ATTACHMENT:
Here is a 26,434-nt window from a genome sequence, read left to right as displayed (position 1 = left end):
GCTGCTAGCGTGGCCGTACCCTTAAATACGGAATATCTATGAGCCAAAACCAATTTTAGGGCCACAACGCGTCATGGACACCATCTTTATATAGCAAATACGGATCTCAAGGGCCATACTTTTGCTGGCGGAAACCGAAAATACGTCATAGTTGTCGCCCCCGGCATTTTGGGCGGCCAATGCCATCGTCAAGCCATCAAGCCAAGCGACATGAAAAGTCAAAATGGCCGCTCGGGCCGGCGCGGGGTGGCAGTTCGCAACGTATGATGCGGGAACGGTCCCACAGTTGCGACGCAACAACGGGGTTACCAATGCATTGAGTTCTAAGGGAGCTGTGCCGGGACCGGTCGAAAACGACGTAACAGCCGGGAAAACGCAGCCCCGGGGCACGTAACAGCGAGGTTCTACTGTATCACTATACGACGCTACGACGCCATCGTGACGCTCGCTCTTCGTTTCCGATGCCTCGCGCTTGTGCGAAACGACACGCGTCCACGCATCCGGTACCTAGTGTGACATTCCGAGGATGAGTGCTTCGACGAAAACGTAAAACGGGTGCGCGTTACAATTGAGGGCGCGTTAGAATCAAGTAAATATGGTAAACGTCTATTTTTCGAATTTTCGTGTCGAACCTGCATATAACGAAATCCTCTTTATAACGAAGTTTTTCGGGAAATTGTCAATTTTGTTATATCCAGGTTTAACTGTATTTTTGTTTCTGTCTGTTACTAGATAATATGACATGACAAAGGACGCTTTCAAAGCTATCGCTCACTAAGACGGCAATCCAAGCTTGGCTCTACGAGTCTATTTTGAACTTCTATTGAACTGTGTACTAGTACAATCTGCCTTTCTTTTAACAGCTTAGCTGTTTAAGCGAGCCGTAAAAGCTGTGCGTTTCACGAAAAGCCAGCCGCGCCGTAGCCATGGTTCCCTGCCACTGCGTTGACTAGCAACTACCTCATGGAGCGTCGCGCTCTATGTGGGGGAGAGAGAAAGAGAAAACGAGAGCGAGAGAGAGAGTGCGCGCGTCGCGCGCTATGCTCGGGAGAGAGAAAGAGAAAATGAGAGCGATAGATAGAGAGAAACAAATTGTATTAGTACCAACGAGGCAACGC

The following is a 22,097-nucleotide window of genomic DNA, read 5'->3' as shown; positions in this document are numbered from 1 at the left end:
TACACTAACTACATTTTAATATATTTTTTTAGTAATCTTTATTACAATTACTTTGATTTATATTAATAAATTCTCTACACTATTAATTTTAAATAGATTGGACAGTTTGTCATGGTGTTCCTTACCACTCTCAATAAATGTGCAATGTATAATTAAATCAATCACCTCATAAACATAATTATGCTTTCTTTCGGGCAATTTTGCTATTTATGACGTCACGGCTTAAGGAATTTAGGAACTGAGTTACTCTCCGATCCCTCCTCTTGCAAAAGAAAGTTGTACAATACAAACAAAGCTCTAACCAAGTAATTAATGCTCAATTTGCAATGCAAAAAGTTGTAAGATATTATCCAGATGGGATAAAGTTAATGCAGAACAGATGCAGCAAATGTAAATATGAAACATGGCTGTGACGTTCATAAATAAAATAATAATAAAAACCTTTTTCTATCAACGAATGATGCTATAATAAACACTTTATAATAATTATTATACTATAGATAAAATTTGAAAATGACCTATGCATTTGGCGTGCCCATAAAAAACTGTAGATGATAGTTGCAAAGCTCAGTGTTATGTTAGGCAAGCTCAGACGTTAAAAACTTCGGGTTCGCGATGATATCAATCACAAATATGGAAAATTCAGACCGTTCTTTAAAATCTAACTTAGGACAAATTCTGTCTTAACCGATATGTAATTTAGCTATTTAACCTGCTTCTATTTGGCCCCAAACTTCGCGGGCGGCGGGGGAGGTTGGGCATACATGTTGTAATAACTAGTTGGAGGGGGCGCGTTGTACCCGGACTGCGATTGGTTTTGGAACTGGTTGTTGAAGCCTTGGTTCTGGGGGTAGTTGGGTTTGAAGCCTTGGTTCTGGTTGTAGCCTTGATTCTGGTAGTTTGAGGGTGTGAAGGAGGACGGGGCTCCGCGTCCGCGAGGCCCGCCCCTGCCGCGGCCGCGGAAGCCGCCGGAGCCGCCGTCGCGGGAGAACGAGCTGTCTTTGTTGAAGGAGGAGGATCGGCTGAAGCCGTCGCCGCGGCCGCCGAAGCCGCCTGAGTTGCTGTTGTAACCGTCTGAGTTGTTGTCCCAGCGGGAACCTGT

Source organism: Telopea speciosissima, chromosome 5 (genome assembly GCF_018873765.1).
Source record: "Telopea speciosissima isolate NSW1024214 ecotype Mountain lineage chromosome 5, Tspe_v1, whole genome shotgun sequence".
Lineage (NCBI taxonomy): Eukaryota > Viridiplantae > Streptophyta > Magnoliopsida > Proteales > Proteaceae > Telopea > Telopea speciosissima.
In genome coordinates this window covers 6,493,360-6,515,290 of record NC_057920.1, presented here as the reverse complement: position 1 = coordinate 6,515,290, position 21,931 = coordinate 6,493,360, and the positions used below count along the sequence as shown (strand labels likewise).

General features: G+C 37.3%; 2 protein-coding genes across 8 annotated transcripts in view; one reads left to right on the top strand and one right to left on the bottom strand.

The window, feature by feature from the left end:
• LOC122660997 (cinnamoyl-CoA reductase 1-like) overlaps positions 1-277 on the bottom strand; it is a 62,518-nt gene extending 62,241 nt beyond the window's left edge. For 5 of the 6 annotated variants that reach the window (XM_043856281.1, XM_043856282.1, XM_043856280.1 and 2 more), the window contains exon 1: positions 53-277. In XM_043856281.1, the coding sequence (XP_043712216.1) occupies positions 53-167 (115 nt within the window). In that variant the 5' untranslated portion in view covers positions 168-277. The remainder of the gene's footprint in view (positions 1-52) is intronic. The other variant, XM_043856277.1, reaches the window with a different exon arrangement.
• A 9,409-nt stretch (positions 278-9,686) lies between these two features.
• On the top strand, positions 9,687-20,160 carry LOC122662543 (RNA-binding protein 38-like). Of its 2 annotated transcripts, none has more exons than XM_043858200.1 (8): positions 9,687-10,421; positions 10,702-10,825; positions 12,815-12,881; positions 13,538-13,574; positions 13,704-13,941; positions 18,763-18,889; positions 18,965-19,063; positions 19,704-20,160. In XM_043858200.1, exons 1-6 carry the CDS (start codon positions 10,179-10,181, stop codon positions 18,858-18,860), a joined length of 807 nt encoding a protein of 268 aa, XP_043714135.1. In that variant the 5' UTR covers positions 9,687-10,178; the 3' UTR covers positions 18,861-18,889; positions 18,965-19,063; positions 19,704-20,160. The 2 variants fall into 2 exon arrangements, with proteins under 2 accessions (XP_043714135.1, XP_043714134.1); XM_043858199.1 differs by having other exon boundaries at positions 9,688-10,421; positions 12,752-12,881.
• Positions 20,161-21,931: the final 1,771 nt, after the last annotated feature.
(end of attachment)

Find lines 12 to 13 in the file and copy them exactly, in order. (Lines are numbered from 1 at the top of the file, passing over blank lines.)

• A 9,409-nt stretch (positions 278-9,686) lies between these two features.
• On the top strand, positions 9,687-20,160 carry LOC122662543 (RNA-binding protein 38-like). Of its 2 annotated transcripts, none has more exons than XM_043858200.1 (8): positions 9,687-10,421; positions 10,702-10,825; positions 12,815-12,881; positions 13,538-13,574; positions 13,704-13,941; positions 18,763-18,889; positions 18,965-19,063; positions 19,704-20,160. In XM_043858200.1, exons 1-6 carry the CDS (start codon positions 10,179-10,181, stop codon positions 18,858-18,860), a joined length of 807 nt encoding a protein of 268 aa, XP_043714135.1. In that variant the 5' UTR covers positions 9,687-10,178; the 3' UTR covers positions 18,861-18,889; positions 18,965-19,063; positions 19,704-20,160. The 2 variants fall into 2 exon arrangements, with proteins under 2 accessions (XP_043714135.1, XP_043714134.1); XM_043858199.1 differs by having other exon boundaries at positions 9,688-10,421; positions 12,752-12,881.